Cannabis edibles remain one of the most profitable sides of the U.S. legal cannabis industry, and analysts predict similar results for Canadian markets. In October, cannabis edibles, extracts, and topicals will be legal to sell in Canada, and many producers are stockpiling their supply in anticipation of these changes. New research, increased cultivation, and varied marketing strategies will shake up the industry once these changes take effect. In any case, sales are projected to increase exponentially, opening the door for new licenced producers to enter the marketplace.
The Need For Cannabis Licence Holders
While the coming changes to cannabis legalization will require more licence holders to meet high demand, this is not the only reason that Canada needs more licenced producers. Experts predict that the shortage of cannabis products could continue for years, despite increased production. The demand for cannabis in all forms is simply too high for the current supply, and many retailers sit with empty shelves as a result.
Additionally, licenced producers and market analysts predict that traditional dried cannabis will only make up 10-20% of the market share within the next decade. This speculation means that alternative cannabis products warrant increased attention. For the moment, many licenced producers are playing a waiting game, as the new regulations regarding alternative cannabis products will not be finalized until mid-October. However, if the Canadian market projections are correct, and alternative cannabis products like edibles mirror the success of the U.S. market, then there will be an increased need for licenced producers for years to come.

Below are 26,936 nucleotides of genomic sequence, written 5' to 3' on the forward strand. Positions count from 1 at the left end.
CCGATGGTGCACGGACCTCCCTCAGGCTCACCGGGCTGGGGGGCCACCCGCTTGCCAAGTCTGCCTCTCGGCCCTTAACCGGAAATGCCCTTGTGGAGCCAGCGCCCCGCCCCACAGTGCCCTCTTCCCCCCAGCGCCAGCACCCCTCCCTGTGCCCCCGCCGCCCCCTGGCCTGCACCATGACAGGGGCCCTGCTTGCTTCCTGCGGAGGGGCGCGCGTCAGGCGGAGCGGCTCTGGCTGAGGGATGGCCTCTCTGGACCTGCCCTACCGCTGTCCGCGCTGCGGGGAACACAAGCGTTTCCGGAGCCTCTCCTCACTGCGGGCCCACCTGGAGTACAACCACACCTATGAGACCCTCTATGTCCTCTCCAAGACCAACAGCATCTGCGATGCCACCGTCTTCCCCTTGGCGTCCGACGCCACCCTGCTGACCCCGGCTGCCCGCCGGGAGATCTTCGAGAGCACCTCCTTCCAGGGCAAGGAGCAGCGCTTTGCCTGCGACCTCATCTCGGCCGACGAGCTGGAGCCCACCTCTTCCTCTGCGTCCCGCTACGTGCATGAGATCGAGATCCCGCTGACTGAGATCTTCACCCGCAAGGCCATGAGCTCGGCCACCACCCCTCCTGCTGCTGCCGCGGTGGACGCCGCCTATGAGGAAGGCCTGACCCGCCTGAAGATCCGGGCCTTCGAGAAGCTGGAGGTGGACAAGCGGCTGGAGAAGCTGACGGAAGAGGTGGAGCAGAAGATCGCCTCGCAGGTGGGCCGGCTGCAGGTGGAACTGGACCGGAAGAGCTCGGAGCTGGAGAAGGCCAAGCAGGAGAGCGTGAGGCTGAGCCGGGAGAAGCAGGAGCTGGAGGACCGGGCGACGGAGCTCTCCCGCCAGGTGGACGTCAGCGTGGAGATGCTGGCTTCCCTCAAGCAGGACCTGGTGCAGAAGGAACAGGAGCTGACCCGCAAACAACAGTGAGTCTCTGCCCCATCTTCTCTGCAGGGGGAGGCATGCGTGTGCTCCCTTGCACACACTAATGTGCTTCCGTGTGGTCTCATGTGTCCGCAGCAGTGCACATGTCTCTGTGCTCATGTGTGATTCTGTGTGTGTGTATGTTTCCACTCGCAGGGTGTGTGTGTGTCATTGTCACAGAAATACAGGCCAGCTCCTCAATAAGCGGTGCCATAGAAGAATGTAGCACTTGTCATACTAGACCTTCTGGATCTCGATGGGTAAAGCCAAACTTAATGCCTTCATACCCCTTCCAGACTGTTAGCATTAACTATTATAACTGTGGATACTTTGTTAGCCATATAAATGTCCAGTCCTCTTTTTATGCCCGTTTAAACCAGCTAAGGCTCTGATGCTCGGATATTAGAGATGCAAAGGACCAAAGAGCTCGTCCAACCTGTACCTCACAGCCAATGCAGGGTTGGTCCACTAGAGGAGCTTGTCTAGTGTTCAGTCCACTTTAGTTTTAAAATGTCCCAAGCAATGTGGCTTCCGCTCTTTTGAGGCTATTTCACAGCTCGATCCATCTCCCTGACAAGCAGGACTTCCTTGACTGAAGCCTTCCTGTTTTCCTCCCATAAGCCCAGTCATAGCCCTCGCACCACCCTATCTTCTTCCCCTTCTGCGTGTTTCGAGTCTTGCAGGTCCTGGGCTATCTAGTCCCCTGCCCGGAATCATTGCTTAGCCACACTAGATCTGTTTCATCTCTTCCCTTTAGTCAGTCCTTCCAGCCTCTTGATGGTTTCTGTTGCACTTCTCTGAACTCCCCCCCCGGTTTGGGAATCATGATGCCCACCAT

Become A Cannabis Licence Holder
Now is the perfect time for new licenced producers to enter the market. Demand is at an all-time high, while larger manufacturers continue to produce unfinished inventory. Current producers are hesitant to make any major changes to their distribution strategy until the effects of cannabis edibles hit the markets. Nonetheless, getting started with research, production, and meeting the currently high demand for finished cannabis products is vitally important in order to take advantage of a fast-growing industry. However, before you can become a producer or retailer, you will need the proper licensing.
Even with the stockpiling of unfinished inventory, the demand for cannabis products is high enough to justify drastically increased production. In order to do this, you will need the proper cultivation licence. There are two different forms of cultivation licence you may need, depending on the size and scope of your business: Micro-Cultivation Licence and Standard Cultivation Licence. A Micro-Cultivation Licence allows for no more than 200 square meters of canopy space, while a Standard Cultivation Licence permits larger grow facilities.
In order to take advantage of the demand for alternative cannabis products like CBD oil, edibles, extracts, and topicals, you will need to hold either the Micro-Processing Licence or the Standard Processing Licence. Much like the Micro-Cultivation Licence, the Micro-Processing Licence puts limits on the amount of product that your business can manage, while the Standard Processing Licence has fewer limitations and allows for greater expansion. With the Micro-Processing Licence, your business can handle no more than 600 kilograms of dried cannabis (or the equivalent) each year.
As cannabis regulations increase, there will be an increased need for new products and materials. A Research and Development Licence grants your business the ability to run tests on cannabis plants, dried cannabis, and a variety of cannabis derivatives.
Learn More About Getting A Cannabis Licence
At Cannabis Licence Experts, we provide you with the guidance to plan your business, acquire funding, navigate the legal requirements, and acquire the right licence for your business. To learn more about starting or expanding your cannabis business, as well as becoming a licenced producer, consult the experts at CLE today.